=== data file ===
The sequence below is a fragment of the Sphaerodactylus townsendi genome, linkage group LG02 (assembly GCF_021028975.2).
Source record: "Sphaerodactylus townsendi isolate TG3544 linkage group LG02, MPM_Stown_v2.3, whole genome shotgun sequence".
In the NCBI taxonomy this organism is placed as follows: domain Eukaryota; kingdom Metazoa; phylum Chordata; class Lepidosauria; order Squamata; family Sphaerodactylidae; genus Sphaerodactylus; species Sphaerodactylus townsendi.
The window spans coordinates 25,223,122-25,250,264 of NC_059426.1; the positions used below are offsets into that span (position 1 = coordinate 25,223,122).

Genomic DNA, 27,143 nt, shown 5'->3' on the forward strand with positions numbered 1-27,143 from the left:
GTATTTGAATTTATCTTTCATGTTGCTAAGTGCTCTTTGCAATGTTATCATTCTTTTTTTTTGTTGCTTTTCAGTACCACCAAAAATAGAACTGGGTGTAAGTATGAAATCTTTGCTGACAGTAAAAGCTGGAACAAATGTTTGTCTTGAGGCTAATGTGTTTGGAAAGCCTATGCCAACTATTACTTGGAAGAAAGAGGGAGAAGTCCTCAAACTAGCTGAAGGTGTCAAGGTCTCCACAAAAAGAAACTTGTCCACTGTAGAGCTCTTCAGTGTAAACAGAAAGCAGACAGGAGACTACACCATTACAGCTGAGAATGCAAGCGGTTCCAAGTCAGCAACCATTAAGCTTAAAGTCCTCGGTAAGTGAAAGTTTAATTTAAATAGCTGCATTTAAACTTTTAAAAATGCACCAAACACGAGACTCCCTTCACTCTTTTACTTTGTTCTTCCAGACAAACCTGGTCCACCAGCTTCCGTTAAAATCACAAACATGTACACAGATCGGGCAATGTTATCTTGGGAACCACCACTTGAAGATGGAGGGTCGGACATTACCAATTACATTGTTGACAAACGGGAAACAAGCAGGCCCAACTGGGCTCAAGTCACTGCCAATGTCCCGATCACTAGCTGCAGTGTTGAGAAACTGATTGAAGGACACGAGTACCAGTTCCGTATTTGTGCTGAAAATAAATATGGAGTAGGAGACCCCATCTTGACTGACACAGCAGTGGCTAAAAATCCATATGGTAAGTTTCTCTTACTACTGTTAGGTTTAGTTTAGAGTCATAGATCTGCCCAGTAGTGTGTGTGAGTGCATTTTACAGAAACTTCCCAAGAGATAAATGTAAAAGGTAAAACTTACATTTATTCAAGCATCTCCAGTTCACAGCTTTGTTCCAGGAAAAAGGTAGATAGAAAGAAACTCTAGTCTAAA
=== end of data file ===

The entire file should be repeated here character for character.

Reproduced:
The sequence below is a fragment of the Sphaerodactylus townsendi genome, linkage group LG02 (assembly GCF_021028975.2).
Source record: "Sphaerodactylus townsendi isolate TG3544 linkage group LG02, MPM_Stown_v2.3, whole genome shotgun sequence".
In the NCBI taxonomy this organism is placed as follows: domain Eukaryota; kingdom Metazoa; phylum Chordata; class Lepidosauria; order Squamata; family Sphaerodactylidae; genus Sphaerodactylus; species Sphaerodactylus townsendi.
The window spans coordinates 25,223,122-25,250,264 of NC_059426.1; the positions used below are offsets into that span (position 1 = coordinate 25,223,122).

Genomic DNA, 27,143 nt, shown 5'->3' on the forward strand with positions numbered 1-27,143 from the left:
GTATTTGAATTTATCTTTCATGTTGCTAAGTGCTCTTTGCAATGTTATCATTCTTTTTTTTTGTTGCTTTTCAGTACCACCAAAAATAGAACTGGGTGTAAGTATGAAATCTTTGCTGACAGTAAAAGCTGGAACAAATGTTTGTCTTGAGGCTAATGTGTTTGGAAAGCCTATGCCAACTATTACTTGGAAGAAAGAGGGAGAAGTCCTCAAACTAGCTGAAGGTGTCAAGGTCTCCACAAAAAGAAACTTGTCCACTGTAGAGCTCTTCAGTGTAAACAGAAAGCAGACAGGAGACTACACCATTACAGCTGAGAATGCAAGCGGTTCCAAGTCAGCAACCATTAAGCTTAAAGTCCTCGGTAAGTGAAAGTTTAATTTAAATAGCTGCATTTAAACTTTTAAAAATGCACCAAACACGAGACTCCCTTCACTCTTTTACTTTGTTCTTCCAGACAAACCTGGTCCACCAGCTTCCGTTAAAATCACAAACATGTACACAGATCGGGCAATGTTATCTTGGGAACCACCACTTGAAGATGGAGGGTCGGACATTACCAATTACATTGTTGACAAACGGGAAACAAGCAGGCCCAACTGGGCTCAAGTCACTGCCAATGTCCCGATCACTAGCTGCAGTGTTGAGAAACTGATTGAAGGACACGAGTACCAGTTCCGTATTTGTGCTGAAAATAAATATGGAGTAGGAGACCCCATCTTGACTGACACAGCAGTGGCTAAAAATCCATATGGTAAGTTTCTCTTACTACTGTTAGGTTTAGTTTAGAGTCATAGATCTGCCCAGTAGTGTGTGTGAGTGCATTTTACAGAAACTTCCCAAGAGATAAATGTAAAAGGTAAAACTTACATTTATTCAAGCATCTCCAGTTCACAGCTTTGTTCCAGGAAAAAGGTAGATAGAAAGAAACTCTAGTCTAAA